The Arlington Independent School District is apologizing to a student and his family after his school placed him and his wheelchair away from other students during a recent photo opportunity.
It was supposed to be Tyson Wenzel’s big moment. The 9-year-old was being singled out for making the honor roll, having perfect attendance, and being an outstanding citizen. But when he left Swift Elementary that day, he felt singled out for a different reason.
“Yeah, it hurt my feelings,” said Wenzel. “I was like, 'OK, why am I all the way over here? They’re all the way over there. Why am I isolated from all the other students?'”
On December 2, the school held a special ceremony to recognize its students’ achievements for the first and second six week period of the school year. After each round of awards were passed out, teachers and administrators lined the kids up for a picture.
“After the very first picture I noticed that something wasn’t quite right,” said Tracy Alderman, Tyson’s mother. “Tyson was on one side and all the other students were gathering near the teacher on the other side.”
Alderman was at the school that morning to watch the ceremony. When she saw the gap, she motioned for Tyson to move his wheelchair closer to the other kids. But when he tried, a school staff member told him to stay where he was.
“Now he’s leaning [into the picture],” said Alderman. “And that’s when my heart just sank.”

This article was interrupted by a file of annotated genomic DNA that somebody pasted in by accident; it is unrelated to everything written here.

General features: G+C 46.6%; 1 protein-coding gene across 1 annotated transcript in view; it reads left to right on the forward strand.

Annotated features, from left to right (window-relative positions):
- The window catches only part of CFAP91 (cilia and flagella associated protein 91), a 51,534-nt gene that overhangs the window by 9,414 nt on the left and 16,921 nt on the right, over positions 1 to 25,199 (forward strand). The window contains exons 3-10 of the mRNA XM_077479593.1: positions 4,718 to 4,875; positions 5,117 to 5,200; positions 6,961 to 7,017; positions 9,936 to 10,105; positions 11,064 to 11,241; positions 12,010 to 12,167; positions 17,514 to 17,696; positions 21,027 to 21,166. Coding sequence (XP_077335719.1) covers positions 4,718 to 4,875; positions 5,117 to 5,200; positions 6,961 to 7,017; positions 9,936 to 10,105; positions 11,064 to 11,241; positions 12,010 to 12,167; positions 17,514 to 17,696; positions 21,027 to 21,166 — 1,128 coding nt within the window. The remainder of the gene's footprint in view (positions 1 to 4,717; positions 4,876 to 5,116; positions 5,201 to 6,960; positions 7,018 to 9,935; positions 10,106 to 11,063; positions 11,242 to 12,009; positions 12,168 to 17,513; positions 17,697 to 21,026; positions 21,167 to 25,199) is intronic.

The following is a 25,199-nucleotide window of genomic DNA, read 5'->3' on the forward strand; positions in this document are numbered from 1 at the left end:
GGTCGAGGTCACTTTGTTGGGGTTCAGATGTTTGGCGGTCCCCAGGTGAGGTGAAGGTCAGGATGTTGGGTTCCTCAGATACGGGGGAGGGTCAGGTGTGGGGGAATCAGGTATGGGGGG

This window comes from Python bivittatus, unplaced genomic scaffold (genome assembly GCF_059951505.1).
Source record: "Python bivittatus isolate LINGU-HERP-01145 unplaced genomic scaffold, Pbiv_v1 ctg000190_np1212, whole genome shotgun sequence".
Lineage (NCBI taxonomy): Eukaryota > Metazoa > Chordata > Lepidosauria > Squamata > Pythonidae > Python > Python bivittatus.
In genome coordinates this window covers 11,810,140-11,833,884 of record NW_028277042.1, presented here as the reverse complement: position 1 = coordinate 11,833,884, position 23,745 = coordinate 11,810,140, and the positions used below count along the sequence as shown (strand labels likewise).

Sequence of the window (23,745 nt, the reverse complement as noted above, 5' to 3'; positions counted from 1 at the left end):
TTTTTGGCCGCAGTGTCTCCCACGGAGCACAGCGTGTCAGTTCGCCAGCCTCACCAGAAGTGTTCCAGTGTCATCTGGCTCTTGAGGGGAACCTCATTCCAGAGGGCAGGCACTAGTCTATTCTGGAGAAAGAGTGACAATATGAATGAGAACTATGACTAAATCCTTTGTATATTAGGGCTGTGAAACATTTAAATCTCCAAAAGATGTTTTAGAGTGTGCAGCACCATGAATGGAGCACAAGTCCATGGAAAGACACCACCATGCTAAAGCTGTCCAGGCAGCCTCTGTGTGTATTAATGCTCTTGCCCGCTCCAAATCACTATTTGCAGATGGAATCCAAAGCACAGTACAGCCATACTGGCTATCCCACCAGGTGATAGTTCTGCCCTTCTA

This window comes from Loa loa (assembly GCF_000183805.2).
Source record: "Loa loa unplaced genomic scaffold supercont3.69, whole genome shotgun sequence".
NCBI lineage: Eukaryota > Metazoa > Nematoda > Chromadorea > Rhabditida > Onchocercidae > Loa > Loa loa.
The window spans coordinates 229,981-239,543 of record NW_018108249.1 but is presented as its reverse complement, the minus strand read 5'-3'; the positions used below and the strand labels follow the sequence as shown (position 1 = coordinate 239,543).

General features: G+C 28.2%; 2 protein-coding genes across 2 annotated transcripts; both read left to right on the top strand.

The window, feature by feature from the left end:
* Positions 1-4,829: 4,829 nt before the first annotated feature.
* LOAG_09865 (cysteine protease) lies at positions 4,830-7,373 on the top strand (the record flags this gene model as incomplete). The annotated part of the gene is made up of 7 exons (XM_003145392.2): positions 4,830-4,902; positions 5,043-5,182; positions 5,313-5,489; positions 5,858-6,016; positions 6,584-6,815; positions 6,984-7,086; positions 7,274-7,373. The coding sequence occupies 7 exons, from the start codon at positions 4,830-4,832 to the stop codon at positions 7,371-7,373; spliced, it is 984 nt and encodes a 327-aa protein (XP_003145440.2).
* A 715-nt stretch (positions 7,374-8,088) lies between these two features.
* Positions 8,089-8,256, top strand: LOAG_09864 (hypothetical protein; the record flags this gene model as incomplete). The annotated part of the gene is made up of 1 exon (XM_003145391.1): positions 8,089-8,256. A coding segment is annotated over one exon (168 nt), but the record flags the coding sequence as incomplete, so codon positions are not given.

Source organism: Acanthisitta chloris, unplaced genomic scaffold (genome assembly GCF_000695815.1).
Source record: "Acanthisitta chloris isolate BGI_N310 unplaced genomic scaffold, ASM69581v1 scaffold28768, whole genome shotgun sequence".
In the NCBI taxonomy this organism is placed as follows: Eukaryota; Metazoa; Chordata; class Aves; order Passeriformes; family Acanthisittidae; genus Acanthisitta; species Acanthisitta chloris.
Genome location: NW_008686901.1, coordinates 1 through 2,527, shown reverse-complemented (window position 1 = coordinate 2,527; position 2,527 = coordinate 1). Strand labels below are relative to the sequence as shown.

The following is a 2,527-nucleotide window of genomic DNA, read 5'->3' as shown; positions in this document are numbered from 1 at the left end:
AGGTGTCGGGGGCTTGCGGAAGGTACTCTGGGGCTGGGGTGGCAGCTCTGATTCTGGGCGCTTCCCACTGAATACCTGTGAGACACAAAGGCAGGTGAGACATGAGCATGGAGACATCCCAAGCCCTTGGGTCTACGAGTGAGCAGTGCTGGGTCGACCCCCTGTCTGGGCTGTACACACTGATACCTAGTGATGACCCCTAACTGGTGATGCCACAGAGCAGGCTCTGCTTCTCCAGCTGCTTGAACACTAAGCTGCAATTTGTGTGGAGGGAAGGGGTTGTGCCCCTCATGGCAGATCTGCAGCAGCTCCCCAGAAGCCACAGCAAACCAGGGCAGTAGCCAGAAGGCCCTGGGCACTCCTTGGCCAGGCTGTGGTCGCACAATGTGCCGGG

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They positioned him to the side for five additional pictures. Alderman doesn’t believe the staff was trying to be mean-spirited – they were most likely trying to keep the ceremony moving. But she said that doesn’t make what they did any less hurtful.
“They did it six times,” said Alderman. “At that moment, I saw I was the only one that seemed to be putting up a fight. The staff sure wasn’t.”
Arlington ISD said it has apologized for what it characratized as an unintentional move.
“Creating a culture of inclusiveness and equal access for students with disabilities is very much a district priority in the Arlington ISD," the district said in a statement. "While it was not the intention of those involved to isolate the student in the photos, it was certainly a mistake for which we have apologized to the family and are working to correct.”
The district said it’s working with the principal at Swift Elementary and its special education department to provide additional training for the staff at the school. A district spokesperson said that training will be mandatory.
Both Tyson and Alderman said it’s hard for them to accept the district’s apology at this point. They want to see proof that the district lives up to its word so this never happens again.
“Are they sorry?” said Alderman. “I’m sure they’re sorry. But do I think they’ve been doing things all along to prevent these situations, doing the best they can? Absolutely not.”
Tyson and his family have since moved out of Arlington for unrelated reasons. Alderman said they wanted to share their story to raise awareness and ultimately improve things for students with disabilities.